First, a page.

• State Department of Insurance:
      • “'Credit history, and credit and insurance scores, may be one way to analyze a particular policyholder,' (Commissioner) Gallagher said. 'But we need to make sure it is applied in a fair, non-discriminatory way.'"
    • Florida Insurance Council: DOI Task Force on Credit Scoring
  • 2-11-97 IBAA (congressional) Testimony - "Reliance on credit scoring methods will result in a credit cloning process that does not take individual circumstances into account."
      Witness credentials:
    • President, Interchange Financial Services Corporation (holding company of Interchange Bank)
    • Consumer Advisory Council, Federal Reserve Board
03/4/02 Updates
  • Allstate
  • In the California senate: "This bill would prohibit an insurer from using credit ratings, credit reports, credit scoring models, or credit information to underwrite, classify, or rate certain automobile and property insurance policies."
  • CREDIT SCORING IN UNDERWRITING AND RATING TO RECEIVE HEIGHTENED SCRUTINY BY INDIVIDUAL INSURANCE REGULATORS AND THE NAIC - "Representatives from Fair Issac and the Associated Credit Bureau testified that there was a demonstrable correlation between poor credit and insurance losses, a correlation that Bob Hunter had vehemently disputed."
  • Utah insurance commissioner: “It is common knowledge that credit reports are often inaccurate."
  • The Credit Scoring Paradox - By "Given recent media attention paid to the major credit agencies' data integrity problems, the growing prevalence of "ID theft," and the rigorous disclosure requirements mandated by new financial services legislation, insurers would benefit by explaining clearly how they will use credit information."
  • Professional Insurance Association of New Hampshire: "In fact, the company should be mandated to provide two reasons they take adverse action against a customer, rather than reasons the customer was assigned their particular credit score."
  • Chairman, task force, Professional Insurance Agents Association of Pennsylvania, Maryland and Delaware: "Unfortunately, as credit scoring use has become widespread in automobile and homeowners insurance, many deficiencies and questions have surfaced, including how credit scoring practices are regulated."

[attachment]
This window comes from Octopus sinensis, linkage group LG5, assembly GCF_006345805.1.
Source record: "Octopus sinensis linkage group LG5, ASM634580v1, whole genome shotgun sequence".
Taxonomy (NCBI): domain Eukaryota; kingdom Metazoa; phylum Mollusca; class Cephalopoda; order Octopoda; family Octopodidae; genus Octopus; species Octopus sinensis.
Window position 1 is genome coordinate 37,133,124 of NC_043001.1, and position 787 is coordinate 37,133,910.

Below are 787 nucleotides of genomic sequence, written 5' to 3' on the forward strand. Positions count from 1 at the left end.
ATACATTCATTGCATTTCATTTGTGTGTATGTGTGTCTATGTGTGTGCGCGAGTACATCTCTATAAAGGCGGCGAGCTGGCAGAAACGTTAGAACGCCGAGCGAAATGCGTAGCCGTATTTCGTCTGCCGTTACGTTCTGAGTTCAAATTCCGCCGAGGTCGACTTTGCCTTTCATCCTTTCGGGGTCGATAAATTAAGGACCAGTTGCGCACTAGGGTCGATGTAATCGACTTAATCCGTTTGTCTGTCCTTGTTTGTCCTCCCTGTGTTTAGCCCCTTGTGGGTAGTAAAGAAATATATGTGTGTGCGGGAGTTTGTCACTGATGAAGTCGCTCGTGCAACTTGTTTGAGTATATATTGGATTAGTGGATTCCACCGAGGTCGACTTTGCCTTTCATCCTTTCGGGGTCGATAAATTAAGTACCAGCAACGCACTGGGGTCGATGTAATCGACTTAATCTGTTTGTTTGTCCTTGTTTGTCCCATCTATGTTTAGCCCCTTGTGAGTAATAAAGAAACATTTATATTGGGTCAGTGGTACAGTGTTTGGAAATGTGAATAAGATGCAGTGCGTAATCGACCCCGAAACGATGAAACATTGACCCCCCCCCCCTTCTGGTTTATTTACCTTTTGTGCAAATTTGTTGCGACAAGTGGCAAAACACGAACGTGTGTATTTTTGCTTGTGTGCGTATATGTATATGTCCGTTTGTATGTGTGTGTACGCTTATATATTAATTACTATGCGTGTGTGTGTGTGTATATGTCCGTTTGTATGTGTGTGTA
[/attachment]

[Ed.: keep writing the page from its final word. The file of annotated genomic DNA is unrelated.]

2/26/02 Updates
  • (The never-say-die) National Association of Independent Insurers (NAII) news releases:
    • "JUNEAU, Alaska — Two more bills prohibiting insurers from using credit-based insurance scores were introduced into the state legislature this week. Both apply only to auto insurance."
    • BOISE, Idaho — A state Senate committee approved Thursday (Feb. 21) a bill prohibiting insurers from charging a higher premium or deciding not to insure a person based primarily on his or her credit rating or history.
    • COLUMBUS, Ohio — Proposed legislation introduced Wednesday would impede Ohio insurers' use of credit-based insurance scores and charge the state's insurance department to study this widely-used underwriting practice.
    • INDIANAPOLIS, Ind. — Political maneuvering is keeping alive a burdensome and counterproductive bill that would require Indiana insurers to obtain prior approval of credit-based insurance score formulas and force a three-year review of credit history.
    • See Washington, New Hampshire, Kentucky, Missouri, etc.
    • DES PLAINES, Ill. — As of February 12, 2002, 21 states have introduced bills that would ban or restrict the use of credit-based insurance scoring.
  • Allstate Insurance - an answer for everything:

    What does credit have to do with my likelihood of having an insurance loss?
    The link between credit history and loss potential has been studied extensively by many scholars outside the insurance industry, in fields such as psychology, safety engineering, occupational medicine, consumer research, and risk perception.

    Nearly 30 articles and studies that we analyzed point to various possibilities...

    Ask for those studies.
  • Channel 2, Orlando: Credit Checks Present Risk To Ratings - "The sixth car dealer finally clued Mowery into why each offer continued to get persistently worse and worse."
2/23/02 Updates
  • WashPIRG: Opinion - Credit scoring highly unfair - "In fact, you could have paid every insurance bill you ever received on time and never filed an insurance claim, and you could still have a bad credit score that would either make you pay significantly more for insurance or prevent an insurance company from offering you insurance coverage."